Child Support in Texas

The obligation to provide child support applies equally to men and women.  The courts may order support payments from either parent or both parents, until the child reaches 18 years old and graduates from high school.  Except by agreement of the parties, child support is now automatically deducted from the person’s wages and paid by the Texas Attorney General to the recipient parent.  Child support is calculated pursuant to net resource guidelines provided by the Texas legislature (depending on the number of children supported by that person).  There are also many other complex factors the court may consider in determining child support.  As a Texas Board Certified attorney, I can give you expert advise in resolving your child support concerns, so please contact me for your free private consultation at 713-960-9696.

The starting point the Court uses to calculate child support is found in the following child support guidelines:

    1 child           20% of obligor’s net resources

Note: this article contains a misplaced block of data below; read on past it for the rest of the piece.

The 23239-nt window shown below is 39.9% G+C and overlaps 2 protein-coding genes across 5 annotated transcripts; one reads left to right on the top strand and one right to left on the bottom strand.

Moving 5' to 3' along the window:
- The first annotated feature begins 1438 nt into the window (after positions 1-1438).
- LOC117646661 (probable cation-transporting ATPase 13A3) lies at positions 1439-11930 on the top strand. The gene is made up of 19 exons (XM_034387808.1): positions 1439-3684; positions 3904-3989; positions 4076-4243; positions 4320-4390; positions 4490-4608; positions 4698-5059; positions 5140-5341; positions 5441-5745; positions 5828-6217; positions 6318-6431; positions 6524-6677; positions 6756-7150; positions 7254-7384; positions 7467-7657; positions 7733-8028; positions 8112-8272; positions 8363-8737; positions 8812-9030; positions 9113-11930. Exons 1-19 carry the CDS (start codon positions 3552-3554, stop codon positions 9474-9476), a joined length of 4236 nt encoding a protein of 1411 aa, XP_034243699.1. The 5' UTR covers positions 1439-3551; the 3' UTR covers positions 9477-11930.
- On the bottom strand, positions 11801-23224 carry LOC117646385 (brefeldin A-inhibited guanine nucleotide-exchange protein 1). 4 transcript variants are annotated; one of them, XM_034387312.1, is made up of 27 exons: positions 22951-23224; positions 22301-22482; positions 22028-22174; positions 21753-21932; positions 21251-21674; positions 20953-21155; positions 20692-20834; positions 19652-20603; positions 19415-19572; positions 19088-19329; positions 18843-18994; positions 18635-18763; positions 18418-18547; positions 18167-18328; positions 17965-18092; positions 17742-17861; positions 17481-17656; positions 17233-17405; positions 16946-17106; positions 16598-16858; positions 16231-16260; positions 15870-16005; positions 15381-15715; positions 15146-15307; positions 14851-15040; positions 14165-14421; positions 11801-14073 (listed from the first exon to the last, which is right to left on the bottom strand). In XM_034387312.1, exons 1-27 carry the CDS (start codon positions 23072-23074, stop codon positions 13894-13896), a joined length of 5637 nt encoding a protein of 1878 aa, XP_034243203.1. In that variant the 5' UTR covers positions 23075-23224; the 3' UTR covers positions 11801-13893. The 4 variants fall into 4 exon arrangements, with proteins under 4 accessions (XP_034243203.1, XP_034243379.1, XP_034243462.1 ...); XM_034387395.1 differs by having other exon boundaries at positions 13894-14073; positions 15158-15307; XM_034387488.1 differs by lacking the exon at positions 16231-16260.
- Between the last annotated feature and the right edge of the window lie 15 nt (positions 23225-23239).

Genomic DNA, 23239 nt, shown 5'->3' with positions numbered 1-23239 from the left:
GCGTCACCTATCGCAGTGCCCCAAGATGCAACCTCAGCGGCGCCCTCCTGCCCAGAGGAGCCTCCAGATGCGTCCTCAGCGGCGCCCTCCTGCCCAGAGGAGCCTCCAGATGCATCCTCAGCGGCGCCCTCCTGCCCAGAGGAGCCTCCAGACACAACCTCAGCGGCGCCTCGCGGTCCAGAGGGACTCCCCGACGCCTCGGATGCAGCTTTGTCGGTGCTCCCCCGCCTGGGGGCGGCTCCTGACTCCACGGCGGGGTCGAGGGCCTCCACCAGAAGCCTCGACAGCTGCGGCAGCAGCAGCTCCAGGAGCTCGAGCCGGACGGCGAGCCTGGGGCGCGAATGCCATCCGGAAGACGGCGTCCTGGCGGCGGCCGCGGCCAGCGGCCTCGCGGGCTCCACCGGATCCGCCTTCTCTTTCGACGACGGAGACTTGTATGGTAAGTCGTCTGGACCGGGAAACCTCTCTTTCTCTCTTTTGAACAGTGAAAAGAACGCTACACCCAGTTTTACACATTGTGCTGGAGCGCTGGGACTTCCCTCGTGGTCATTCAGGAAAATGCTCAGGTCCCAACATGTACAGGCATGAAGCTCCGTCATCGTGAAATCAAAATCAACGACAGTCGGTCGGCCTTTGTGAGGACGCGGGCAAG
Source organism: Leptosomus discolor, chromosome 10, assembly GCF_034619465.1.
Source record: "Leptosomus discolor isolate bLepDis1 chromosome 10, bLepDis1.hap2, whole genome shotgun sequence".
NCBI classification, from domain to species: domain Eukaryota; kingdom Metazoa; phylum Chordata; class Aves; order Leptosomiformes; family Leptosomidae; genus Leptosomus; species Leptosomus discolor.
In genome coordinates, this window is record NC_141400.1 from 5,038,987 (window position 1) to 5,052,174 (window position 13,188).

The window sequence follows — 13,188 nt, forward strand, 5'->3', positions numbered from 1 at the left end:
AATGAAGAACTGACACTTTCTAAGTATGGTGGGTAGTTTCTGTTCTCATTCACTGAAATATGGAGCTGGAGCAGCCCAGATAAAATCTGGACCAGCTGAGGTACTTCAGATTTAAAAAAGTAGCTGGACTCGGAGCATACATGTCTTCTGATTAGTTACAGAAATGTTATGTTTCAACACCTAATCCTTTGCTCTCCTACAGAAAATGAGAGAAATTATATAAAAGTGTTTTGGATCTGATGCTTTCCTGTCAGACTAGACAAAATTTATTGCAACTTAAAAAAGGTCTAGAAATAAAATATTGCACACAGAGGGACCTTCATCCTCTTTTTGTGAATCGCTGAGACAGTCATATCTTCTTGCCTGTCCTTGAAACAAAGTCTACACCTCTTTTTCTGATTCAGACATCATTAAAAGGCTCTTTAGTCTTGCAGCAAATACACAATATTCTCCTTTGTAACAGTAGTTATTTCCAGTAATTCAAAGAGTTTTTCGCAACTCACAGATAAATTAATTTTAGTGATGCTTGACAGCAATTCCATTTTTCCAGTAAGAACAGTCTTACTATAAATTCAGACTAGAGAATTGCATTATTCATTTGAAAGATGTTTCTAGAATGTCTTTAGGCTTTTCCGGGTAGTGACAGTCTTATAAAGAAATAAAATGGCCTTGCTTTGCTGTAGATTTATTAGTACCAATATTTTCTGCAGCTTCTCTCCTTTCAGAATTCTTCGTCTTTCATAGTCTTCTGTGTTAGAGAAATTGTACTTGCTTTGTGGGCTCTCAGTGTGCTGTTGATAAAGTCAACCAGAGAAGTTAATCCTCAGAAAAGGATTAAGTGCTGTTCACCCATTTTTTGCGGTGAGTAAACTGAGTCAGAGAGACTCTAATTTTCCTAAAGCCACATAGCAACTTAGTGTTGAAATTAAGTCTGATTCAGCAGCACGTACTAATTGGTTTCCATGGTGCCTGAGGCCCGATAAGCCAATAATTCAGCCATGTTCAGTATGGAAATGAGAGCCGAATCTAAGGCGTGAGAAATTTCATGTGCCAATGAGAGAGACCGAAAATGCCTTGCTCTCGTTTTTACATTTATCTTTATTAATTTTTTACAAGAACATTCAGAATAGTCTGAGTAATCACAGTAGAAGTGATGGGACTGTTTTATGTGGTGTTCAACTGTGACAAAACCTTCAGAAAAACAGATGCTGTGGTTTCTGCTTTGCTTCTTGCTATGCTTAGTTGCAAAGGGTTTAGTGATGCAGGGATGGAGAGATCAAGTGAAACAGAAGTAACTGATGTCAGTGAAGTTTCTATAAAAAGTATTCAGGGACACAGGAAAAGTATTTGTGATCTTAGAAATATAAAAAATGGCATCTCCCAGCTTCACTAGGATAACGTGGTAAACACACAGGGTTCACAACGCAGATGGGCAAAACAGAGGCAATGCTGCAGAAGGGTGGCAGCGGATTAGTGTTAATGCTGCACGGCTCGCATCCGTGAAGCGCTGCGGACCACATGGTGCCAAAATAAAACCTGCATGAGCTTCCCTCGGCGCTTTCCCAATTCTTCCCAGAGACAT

2 children    25% of obligor’s net resources
    3 children    30% of obligor’s net resources
    4 children    35% of obligor’s net resources

If the obligor (the person who must pay child support) has children other than those involved in the current divorce/proceeding, different percentages apply.

    Many income items can make up an obligor’s net resources.  Net resources includes all wage and salary income and other compensation for personal services, interest, dividends, royalty income, self-employment income and net rental income, less social security taxes and federal income tax withholding for a single person claiming one personal exemption and the standard deduction.  Other deductions may also be available.  The guidelines apply to the first $7,500.00 of net resources per month. When net resources are above $7,500.00 per month, the court has discretion to set additional child support, based on the needs of the child. 

Except in very unusual situations, child support is now paid by wage withholding from the obligor’s employer, and paid through the State Disbursement Unit in San Antonio.  The State Disbursement  Unit keeps records on when payments are received from payors, and when those payments are sent out to the recipients.

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